- The Washington Times - Wednesday, August 29, 2001

The NFL last night locked out its game officials, marking the league's first work stoppage of any kind since 1987. Replacement officials will begin work today, and with the dispute between the league and the NFL Referees Association now white-hot, a continuation into the regular season appears likely.
The league's decision came after commissioner Paul Tagliabue and Tom Condon, chief negotiator for the NFLRA, met for more than two hours yesterday morning in Dallas and again failed to reach an agreement. The pair also logged an unsuccessful four-hour negotiation Monday night, with Tagliabue skipping the Dallas-Oakland preseason game in Mexico City. The Dallas meetings had been intended to end a contract battle that has festered since their previous labor agreement expired in March.
"We have worked intensively to reach an agreement," Tagliabue said in a statement. "But we have a duty to our fans and teams, and we cannot go into the regular season with the threat of a sudden work stoppage by our game officials. Despite our efforts, we remain far apart, and the officials' negotiators have repeatedly refused to consider a no-strike, no-lockout agreement with the NFL covering the 2001 season."
The 120 replacements refs, culled from NFL Europe, the Arena Football League and college ranks, will work their first games tomorrow, including the Washington Redskins' preseason game at New England. The league made its decision last night so the replacements could have one day to prepare for the preseason games. The regular season begins Sept. 9.
The NFLRA seeks an increase of 400 percent more than salaries that currently range from $21,000 per year for first-year officials to $69,000 for senior crew members. The NFL is offering an immediate 40 percent raise with a 100 percent boost by 2003. A new union proposal yesterday shaved 40 percent off their original demand, but the league still found the offer far too high.
The two sides have a wide monetary gulf between them, but the core issue of dispute is the nature of the job itself. The league considers the 119 game officials part-time employees with virtually no in-week or offseason responsibilities, and most of them hold other full-time jobs.
The NFLRA, however, says its members often log more than 2,000 work hours per year, the equivalent of 50 40-hour work weeks a year, and thus are entitled to be paid commensurate to full-time officials in other major sports. A senior-level official in the NBA, NHL and Major League Baseball makes more than $235,000 a year.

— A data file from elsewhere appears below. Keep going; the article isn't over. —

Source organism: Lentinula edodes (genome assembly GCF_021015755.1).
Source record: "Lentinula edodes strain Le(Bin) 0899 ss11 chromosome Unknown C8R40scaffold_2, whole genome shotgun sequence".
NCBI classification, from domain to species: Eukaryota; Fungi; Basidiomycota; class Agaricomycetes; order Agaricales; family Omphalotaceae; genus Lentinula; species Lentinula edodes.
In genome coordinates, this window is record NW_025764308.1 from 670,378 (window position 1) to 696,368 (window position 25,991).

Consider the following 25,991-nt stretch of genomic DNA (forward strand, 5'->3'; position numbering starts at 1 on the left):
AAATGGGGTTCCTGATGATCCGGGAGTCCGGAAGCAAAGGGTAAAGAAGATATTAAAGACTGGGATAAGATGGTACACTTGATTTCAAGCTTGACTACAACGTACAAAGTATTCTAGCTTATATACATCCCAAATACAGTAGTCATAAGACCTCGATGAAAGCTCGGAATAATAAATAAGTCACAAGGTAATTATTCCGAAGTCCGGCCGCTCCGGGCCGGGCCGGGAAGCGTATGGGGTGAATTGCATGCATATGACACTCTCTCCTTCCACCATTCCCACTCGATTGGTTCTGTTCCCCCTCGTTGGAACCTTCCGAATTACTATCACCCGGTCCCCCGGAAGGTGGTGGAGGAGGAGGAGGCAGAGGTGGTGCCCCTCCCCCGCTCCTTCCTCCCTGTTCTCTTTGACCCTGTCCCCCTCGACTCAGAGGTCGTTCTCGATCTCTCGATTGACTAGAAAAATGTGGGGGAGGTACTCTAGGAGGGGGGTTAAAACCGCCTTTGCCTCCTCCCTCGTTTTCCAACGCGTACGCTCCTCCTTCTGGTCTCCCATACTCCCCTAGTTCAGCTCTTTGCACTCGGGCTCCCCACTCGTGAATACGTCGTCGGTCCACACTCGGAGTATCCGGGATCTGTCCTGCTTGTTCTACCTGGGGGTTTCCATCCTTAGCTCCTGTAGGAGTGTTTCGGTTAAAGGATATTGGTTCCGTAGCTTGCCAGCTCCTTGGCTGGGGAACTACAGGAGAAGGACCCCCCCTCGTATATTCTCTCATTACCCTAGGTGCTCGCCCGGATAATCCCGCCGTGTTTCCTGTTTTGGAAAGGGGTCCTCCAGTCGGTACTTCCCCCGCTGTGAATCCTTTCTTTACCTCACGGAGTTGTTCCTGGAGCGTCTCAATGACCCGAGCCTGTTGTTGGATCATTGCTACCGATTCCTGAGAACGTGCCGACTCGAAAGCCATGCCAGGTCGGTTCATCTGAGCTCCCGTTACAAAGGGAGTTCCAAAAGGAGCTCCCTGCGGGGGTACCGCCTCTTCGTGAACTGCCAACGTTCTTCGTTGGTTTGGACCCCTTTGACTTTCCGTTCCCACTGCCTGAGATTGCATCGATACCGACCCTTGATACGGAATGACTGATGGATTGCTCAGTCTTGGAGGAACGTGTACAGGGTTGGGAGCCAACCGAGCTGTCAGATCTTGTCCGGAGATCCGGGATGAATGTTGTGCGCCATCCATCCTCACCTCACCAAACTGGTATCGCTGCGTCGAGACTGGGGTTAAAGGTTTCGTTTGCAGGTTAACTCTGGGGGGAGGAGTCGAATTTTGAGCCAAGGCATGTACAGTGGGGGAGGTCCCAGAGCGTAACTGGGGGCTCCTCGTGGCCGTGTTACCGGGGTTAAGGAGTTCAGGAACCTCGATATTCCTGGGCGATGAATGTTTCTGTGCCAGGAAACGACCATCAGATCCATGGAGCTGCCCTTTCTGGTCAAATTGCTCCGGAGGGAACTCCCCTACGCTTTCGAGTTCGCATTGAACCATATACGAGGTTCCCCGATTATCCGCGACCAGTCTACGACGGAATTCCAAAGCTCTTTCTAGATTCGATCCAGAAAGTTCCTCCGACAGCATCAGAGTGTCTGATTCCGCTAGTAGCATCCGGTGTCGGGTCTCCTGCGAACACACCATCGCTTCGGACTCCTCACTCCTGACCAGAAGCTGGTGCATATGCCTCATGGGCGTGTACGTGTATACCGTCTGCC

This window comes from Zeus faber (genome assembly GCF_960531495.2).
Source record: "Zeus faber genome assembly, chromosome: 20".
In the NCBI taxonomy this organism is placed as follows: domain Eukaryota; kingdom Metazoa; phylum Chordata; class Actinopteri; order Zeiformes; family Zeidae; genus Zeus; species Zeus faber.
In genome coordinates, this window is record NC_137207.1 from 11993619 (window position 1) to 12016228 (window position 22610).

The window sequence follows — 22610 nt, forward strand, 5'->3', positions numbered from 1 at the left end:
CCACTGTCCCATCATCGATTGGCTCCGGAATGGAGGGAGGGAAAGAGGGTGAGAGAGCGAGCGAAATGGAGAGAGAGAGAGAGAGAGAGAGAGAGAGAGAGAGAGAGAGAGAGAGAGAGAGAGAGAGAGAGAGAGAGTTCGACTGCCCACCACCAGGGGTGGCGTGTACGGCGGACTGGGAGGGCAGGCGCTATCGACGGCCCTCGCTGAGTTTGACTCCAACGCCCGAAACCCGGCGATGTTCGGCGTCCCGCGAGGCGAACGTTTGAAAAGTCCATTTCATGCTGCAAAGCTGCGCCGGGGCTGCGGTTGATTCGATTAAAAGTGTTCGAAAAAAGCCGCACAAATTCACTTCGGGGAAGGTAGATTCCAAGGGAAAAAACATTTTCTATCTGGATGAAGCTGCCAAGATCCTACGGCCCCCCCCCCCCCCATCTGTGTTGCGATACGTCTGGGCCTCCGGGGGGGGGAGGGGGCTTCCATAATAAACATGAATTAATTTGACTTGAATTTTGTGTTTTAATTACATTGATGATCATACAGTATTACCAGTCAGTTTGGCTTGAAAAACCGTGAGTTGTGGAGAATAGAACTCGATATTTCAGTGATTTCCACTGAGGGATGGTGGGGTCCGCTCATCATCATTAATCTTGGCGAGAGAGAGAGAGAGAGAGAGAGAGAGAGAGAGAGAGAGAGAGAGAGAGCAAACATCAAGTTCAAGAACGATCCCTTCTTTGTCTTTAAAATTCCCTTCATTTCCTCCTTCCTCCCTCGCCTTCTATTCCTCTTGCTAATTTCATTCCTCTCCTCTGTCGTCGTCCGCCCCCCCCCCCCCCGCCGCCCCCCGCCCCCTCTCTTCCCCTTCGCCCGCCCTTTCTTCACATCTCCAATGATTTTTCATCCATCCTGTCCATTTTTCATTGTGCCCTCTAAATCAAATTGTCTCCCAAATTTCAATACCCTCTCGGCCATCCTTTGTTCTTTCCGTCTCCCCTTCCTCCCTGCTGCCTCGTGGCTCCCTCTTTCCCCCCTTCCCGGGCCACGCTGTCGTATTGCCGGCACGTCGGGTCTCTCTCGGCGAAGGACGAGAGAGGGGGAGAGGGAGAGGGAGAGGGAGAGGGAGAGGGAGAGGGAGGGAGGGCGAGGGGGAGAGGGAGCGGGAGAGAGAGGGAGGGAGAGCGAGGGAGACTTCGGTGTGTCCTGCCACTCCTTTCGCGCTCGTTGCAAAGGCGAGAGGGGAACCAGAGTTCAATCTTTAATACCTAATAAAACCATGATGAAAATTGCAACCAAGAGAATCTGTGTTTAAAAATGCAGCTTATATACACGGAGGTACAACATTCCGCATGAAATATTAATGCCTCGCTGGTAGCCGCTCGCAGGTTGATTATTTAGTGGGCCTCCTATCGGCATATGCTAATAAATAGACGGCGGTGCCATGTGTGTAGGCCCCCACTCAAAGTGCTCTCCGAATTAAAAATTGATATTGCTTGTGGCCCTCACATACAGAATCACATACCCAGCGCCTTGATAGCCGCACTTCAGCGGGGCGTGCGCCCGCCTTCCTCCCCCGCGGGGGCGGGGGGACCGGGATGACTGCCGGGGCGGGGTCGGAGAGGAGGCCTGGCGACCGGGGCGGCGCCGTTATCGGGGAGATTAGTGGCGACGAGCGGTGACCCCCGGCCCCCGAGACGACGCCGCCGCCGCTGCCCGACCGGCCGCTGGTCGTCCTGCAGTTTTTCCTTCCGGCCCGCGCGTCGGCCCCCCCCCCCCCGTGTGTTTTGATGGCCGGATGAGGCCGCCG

"We reviewed their offer and thought their offer was inappropriate and didn't address the contribution that the officials make to the game," Condon told the Associated Press.
NFL officials have never had a work stoppage. Labor disputes have been more common in the other major team sports, and baseball umpires have had four work stoppages since 1979. The leagues, however, have usually prevailed in these disputes.
The lockout also represents the first work stoppage in Tagliabue's largely successful 12-year reign. During the period, the league and its teams have exponentially increased TV and stadium revenues, added four franchises, developed legions of new fans around the globe, and most importantly, supplanted both baseball and basketball as America's favorite spectator sport.
"This is quite a game of brinksmanship," said Marc Ganis, a Chicago sports consultant who frequently works with NFL teams. "The refs may be drastically overplaying their hand when you consider that nobody in any industry gets a 400 percent raise straight away. But when you also consider the aggregate amount of money potentially at question [between $10 million and $15 million], it's not that much in the grand scheme of the NFL.
"It's not implausible to think a deal could happen by the opener, but both sides have clearly dug in their heels," Ganis said.
The NFL Players Association, meanwhile, expressed serious concern about the potential safety risks brought on by replacement game officials. The union sent letters Monday to each team's player representative asking them to discuss the safety risks with their teammates. The NFLPA's no-strike, no-lockout clause in its labor agreement with the league, however, prevents any walkout by the players.
"The players are not happy about this by any stretch of the imagination," said Richard Berthelsen, the NFLPA's general counsel. "The pace of play is much faster than anywhere these replacements are coming from, and there are many, many differences in rules between the NFL or any other league. Many of these rules target player safety, so if they're not applied correctly, there is clearly a heightened risk.
"Let's put it this way: if I were a quarterback or a defensive end, I wouldn't want to play this weekend," Berthelsen said.


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